NAA’s Algae Production Certification Program
October 22, 2011
Biotech Institute – Lone Star College
The Woodlands, Texas
“The Algae Production Certification Program is the only one in the country that teaches all aspects of commercial algae production, starting with strain selection and ending with the economics and marketing of co-products.,” according to NAA Executive Director Barry Cohen, ” we are fortunate to be able to offer this annual opportunity to learn in a classroom environment as well as with hands-on experience in one. As this industry emerges, NAA wants to make sure there is a qualified, educated workforce who understands all aspects of commercial algae production and new markets and business opportunities they will be creating, and this program provides the broad foundation of learning that will be needed.”
Algaepreneurs, algae producers, algae researchers, students, algae equipment companies and potential investors/lenders are invited to attend the National Algae Association’s Algae Production Certification Program. The program will provide comprehensive training about algae strains, growing, harvesting and extraction methodologies, as well as a variety of economic factors.
The program features instruction by experts in the algae production, research and equipment communities who share in the commitment to bring commercial-scale algae production to reality, along with an onsite view of commercial-scale closed-loop photobioreactors, an algae lab, and a final exam. See preliminary curriculum outline below.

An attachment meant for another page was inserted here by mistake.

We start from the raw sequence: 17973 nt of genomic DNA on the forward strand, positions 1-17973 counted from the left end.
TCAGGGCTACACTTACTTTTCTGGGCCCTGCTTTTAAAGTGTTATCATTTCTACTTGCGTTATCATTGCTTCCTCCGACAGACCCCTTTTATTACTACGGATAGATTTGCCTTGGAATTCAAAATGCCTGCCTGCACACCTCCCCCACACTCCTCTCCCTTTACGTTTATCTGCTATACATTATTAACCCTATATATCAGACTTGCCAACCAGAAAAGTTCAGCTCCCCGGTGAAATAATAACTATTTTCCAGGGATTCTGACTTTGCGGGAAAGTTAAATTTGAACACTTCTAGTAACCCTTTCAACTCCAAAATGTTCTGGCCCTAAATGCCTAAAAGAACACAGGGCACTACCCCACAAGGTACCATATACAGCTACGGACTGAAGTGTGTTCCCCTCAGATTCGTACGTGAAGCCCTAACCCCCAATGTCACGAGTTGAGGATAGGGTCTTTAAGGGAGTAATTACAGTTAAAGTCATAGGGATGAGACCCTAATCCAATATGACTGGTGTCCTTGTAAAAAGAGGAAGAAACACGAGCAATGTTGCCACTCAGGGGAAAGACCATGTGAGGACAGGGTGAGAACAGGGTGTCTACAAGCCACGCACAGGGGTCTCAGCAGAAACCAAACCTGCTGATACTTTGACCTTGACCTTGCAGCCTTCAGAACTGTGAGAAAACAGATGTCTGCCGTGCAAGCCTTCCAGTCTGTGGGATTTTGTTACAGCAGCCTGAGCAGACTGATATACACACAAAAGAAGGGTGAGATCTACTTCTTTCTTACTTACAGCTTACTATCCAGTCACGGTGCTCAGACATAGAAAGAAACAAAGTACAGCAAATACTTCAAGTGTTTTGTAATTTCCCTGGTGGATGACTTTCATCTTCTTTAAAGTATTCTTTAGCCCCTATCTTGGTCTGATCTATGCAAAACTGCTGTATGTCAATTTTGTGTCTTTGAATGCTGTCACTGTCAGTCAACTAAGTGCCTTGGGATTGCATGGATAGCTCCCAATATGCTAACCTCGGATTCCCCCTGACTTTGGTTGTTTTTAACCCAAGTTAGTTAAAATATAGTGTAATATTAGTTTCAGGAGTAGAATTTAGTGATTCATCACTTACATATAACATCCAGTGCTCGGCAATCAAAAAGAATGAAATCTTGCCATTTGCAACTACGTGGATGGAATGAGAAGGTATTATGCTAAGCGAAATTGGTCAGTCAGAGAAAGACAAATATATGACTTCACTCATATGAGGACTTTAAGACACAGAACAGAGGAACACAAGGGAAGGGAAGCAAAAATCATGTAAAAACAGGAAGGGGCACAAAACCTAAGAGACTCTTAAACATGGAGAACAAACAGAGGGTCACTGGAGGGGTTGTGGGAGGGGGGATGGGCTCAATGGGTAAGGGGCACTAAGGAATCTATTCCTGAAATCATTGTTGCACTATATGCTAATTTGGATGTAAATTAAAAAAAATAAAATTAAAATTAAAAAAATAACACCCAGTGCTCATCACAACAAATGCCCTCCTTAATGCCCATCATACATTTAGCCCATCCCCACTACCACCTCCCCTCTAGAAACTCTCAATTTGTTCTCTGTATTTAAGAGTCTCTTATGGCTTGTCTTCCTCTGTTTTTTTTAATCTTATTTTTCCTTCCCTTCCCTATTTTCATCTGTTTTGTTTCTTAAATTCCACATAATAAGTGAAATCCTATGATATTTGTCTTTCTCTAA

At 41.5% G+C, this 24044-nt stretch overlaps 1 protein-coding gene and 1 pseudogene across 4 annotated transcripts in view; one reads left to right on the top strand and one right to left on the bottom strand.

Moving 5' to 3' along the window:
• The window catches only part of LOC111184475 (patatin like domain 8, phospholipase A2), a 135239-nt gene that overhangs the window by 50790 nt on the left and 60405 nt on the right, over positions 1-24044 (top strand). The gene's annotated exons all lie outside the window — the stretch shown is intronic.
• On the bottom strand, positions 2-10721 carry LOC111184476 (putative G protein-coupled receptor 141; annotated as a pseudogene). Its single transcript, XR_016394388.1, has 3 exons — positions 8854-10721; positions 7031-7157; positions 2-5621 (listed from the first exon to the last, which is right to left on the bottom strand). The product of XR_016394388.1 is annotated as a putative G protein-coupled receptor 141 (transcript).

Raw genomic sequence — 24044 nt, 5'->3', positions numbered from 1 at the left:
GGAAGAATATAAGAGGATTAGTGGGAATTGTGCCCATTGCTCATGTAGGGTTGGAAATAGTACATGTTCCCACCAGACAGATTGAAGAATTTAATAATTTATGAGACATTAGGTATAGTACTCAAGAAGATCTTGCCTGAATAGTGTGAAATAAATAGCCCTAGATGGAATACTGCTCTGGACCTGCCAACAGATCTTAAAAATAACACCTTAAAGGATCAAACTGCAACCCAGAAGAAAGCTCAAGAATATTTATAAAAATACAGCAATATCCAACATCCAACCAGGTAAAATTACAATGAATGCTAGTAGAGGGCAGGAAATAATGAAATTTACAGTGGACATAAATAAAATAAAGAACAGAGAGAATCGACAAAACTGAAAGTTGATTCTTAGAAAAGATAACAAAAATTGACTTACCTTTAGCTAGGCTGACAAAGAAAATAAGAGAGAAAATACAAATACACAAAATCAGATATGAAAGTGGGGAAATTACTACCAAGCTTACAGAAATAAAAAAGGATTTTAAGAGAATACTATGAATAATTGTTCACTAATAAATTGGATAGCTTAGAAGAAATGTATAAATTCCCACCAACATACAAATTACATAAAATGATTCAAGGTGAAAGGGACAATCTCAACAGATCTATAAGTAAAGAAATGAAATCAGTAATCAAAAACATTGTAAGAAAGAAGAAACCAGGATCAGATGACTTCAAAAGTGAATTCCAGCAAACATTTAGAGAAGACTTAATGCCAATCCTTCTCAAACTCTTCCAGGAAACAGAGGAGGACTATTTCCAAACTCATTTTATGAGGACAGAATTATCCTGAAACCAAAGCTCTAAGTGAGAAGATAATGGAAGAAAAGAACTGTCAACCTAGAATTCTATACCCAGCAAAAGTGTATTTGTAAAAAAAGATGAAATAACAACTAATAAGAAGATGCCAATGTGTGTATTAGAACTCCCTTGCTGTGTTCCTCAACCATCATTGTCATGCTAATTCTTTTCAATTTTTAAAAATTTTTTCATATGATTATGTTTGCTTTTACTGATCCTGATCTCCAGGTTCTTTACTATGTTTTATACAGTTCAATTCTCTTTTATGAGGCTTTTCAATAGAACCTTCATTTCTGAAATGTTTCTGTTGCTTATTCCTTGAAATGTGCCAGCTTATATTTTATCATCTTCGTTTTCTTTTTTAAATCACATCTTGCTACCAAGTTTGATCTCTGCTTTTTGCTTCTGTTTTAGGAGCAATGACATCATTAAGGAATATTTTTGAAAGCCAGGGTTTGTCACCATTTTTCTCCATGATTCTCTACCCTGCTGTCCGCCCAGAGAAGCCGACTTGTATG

$750 – Non-NAA members
$500 – NAA Members
$350 – Researchers/Government
$250 – Student*
* Educators – contact us for group pricing
Certificates of Completion will be issued to individuals who successfully complete the Program and are not transferable.
Algae Strain Selection
Participants will see commercial PBR’s, learn about algae cultures and strain selection, growing algae in ponds and in photobioreactors, and harvesting and extraction methods, along with economics and different markets. Students will also be given a tour of the new lab at Lone Star College.
National Algae Association
4747 Research Forest Drive, Suite 180
The Woodlands, TX 77381
Incoming search terms:
High oil prices and environmental and economic security concerns have triggered interest in using algae-derived oils as an alternative to fossil fuels. But growing algae — or any other biofuel source — can require a lot of water.
However, a new study shows that being smart about where we grow algae can drastically reduce how much water is needed for algal biofuel. Growing algae for biofuel, while being water-wise, could also help meet congressionally mandated renewable fuel targets by replacing 17 percent of the nation’s imported oil for transportation, according to a paper published in the journal Water Resources Research.
Researchers at the Department of Energy’s Pacific Northwest National Laboratory found that water use is much less if algae are grown in the U.S. regions that have the sunniest and most humid climates: the Gulf Coast, the Southeastern Seaboard and the Great Lakes.
“Algae has been a hot topic of biofuel discussions recently, but no one has taken such a detailed look at how much America could make – and how much water and land it would require — until now,” said Mark Wigmosta, lead author and a PNNL hydrologist. “This research provides the groundwork and initial estimates needed to better inform renewable energy decisions.”